(2) a comprehensive network of activities, knowledge, and skills that help technologies be useful, usable, learnable, enjoyable, memorable, marketable, competitive, and of high quality. (p. 150)

If contemporary textbooks on technical communication are any indication, these definitions are too narrow: For example, Johnson-Sheehan’s Technical Communication Today (2009) includes chapters on writing email, resumes and application letters, letters and memos, and proposals, with many examples that do not appear to be directed at achieving the objectives of Anschuetz and Rosenbaum’s broader definition. But Johnson-Sheehan himself defines technical communication as “a process of managing technical information in ways that allow people to take action” (p. 5).

I argue that the discipline styled as technical communication (or even scientific and technical communication) is broader, in practice, than the name suggests. Nevertheless, my definition provides a relatively constrained wrapper around DP&TC, excluding most journalism, which is usually not produced by or under supervision of SMEs and is addressed to a more diffuse audience; marketing, which usually does not have technical subject matter and usually is not addressed to the type of audience required; political advocacy; private writing; etc. Nevertheless, the definition results in the inclusion of most (but not all) of the research canonically accepted as S&TC, with some exceptions noted below. Further, this definition provides a means for distinguishing kinds of communication within DP&TC; to the extent it fails to do so, the failures still help to show that DP&TC is still the proper overarching category.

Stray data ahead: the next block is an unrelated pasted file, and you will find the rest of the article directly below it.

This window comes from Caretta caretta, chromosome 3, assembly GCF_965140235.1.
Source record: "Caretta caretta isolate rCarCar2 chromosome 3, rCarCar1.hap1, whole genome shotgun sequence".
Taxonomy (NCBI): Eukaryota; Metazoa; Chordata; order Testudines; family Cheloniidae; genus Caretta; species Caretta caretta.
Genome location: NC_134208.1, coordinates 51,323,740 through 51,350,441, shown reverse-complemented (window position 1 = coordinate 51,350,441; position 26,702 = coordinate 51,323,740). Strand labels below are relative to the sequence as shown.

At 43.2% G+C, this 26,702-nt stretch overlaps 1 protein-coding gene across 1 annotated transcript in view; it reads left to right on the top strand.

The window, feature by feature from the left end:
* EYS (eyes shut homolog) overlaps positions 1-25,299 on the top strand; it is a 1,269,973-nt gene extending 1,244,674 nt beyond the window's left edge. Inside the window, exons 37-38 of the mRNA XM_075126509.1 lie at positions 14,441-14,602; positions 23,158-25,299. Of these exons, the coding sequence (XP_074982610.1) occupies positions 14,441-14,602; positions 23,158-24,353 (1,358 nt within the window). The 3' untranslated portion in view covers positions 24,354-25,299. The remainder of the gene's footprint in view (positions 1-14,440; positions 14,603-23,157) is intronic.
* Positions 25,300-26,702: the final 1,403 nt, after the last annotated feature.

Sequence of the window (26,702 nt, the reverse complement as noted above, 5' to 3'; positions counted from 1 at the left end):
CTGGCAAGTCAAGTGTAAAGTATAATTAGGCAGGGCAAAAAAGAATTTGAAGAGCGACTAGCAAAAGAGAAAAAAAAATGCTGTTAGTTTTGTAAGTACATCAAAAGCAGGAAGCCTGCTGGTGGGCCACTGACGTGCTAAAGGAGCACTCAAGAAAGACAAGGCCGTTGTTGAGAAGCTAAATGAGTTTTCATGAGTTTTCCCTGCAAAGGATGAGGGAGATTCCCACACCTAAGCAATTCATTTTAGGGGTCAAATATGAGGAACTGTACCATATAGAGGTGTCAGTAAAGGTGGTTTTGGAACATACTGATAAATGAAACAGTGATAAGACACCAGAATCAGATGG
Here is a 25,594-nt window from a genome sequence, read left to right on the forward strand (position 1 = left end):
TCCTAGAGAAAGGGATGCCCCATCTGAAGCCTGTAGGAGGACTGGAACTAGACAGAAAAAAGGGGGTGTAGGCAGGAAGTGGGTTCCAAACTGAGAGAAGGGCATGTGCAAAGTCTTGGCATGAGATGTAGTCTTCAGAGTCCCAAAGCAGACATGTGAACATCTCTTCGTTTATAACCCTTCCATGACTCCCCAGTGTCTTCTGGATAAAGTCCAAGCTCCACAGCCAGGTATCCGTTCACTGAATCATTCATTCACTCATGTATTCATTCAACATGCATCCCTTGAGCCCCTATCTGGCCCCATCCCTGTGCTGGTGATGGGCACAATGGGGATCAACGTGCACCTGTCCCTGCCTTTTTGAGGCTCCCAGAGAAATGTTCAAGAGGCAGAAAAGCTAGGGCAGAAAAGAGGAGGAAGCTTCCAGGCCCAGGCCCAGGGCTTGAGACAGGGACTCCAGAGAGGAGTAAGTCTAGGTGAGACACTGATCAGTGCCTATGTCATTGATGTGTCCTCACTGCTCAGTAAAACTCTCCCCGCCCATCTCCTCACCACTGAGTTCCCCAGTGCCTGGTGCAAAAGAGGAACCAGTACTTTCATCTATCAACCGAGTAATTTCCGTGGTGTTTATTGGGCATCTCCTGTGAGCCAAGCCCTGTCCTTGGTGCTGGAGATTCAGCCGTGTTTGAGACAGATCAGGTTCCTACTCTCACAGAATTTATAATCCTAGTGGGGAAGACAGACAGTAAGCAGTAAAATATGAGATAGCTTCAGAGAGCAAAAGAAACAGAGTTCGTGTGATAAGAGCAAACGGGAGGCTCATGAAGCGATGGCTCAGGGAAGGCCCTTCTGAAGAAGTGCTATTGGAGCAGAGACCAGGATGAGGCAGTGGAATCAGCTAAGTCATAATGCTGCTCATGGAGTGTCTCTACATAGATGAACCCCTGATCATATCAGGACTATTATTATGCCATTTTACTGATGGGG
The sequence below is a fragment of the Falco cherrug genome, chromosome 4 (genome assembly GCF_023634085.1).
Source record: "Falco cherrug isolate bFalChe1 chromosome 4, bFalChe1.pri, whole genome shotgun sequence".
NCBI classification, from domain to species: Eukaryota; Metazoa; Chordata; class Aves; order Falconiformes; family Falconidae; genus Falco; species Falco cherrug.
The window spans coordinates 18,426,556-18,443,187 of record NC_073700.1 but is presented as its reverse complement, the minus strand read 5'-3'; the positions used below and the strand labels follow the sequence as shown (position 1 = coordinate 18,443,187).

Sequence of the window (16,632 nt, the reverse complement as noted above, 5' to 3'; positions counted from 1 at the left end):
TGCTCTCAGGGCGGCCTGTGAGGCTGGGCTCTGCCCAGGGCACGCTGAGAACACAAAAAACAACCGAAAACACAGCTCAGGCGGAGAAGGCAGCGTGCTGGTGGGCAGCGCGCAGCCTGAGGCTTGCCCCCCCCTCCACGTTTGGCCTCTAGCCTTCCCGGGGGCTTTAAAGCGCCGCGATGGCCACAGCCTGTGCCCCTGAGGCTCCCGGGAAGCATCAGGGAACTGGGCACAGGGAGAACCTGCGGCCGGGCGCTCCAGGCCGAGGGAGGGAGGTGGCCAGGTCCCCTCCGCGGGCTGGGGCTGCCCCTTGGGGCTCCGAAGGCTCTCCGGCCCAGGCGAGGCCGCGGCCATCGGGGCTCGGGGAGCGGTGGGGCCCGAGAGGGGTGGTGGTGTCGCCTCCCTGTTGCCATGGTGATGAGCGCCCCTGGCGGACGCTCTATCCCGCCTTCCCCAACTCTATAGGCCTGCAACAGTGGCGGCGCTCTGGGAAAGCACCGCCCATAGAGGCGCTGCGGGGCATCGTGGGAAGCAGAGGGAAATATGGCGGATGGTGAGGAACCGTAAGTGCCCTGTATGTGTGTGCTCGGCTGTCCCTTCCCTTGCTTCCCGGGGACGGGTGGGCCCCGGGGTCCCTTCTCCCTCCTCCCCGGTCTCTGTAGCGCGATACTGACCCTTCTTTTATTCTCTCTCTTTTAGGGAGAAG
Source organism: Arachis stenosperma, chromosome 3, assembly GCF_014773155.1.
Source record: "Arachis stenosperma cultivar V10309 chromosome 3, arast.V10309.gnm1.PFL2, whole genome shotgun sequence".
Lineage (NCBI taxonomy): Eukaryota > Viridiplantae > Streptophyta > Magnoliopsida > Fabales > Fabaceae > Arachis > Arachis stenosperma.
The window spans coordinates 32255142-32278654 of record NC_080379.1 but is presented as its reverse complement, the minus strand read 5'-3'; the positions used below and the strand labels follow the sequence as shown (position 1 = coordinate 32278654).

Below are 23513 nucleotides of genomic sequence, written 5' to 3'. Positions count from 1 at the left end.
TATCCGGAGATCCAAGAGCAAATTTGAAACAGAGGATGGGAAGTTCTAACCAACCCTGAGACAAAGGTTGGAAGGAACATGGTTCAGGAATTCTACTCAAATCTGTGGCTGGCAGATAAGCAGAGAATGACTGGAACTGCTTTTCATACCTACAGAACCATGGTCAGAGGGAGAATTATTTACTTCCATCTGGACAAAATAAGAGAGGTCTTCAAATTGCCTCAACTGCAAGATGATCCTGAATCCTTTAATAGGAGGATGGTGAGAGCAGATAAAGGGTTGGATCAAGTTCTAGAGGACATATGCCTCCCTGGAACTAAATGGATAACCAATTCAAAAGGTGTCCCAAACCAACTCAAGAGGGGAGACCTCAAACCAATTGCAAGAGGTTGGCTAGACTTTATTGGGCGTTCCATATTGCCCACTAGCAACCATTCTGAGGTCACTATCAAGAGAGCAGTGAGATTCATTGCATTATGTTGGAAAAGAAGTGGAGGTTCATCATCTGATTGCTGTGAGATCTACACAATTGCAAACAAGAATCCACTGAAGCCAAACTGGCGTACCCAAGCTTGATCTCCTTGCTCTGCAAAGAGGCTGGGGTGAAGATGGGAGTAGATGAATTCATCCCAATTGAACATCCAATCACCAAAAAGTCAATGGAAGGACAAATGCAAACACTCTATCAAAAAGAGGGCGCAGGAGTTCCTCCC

To explore these claims, I’d like to look first at the sub-category of disciplinary communication, then at technical communication. Professional communication shares some affinities with each of the other sub-categories; I’ll describe it last and also note how many studies combine elements of professional communication with the other sub-categories.

The audiences of disciplinary communication are the peers (or nearly peers) of the authors, who may be seeking the communication of the authors to keep up on the discipline, to support their own research, to assess their own standing (e.g., by examining works that cite them) or to identify places where they can join the disciplinary conversation. “Disciplinary” here should not be confused with the “disciplines” of the discipline of “writing in the disciplines.”[2] In this group, we could classify scientific journal articles and related communications, as studied by Berkenkotter and Huckin (1993); Bhatia (1993; see Chapter 4, addressing research article abstracts); Longo (2000); and many of the essays in Harris (1997), especially Bazerman; Campbell; Halloran; Lyne & Howe; Myers; and Reeves. The modes of disciplinary communication tend to be very conventionally constrained. In the case of science, the research article, not a YouTube video, is the accepted mode for disseminating one’s research (see, e.g., Myers, 1997; Latour & Woolgar, 1986; Berkenkotter & Huckin, 1993). In the case of a court’s opinion, a text document and not a flow chart will be regarded as a sanctioned mode of communication.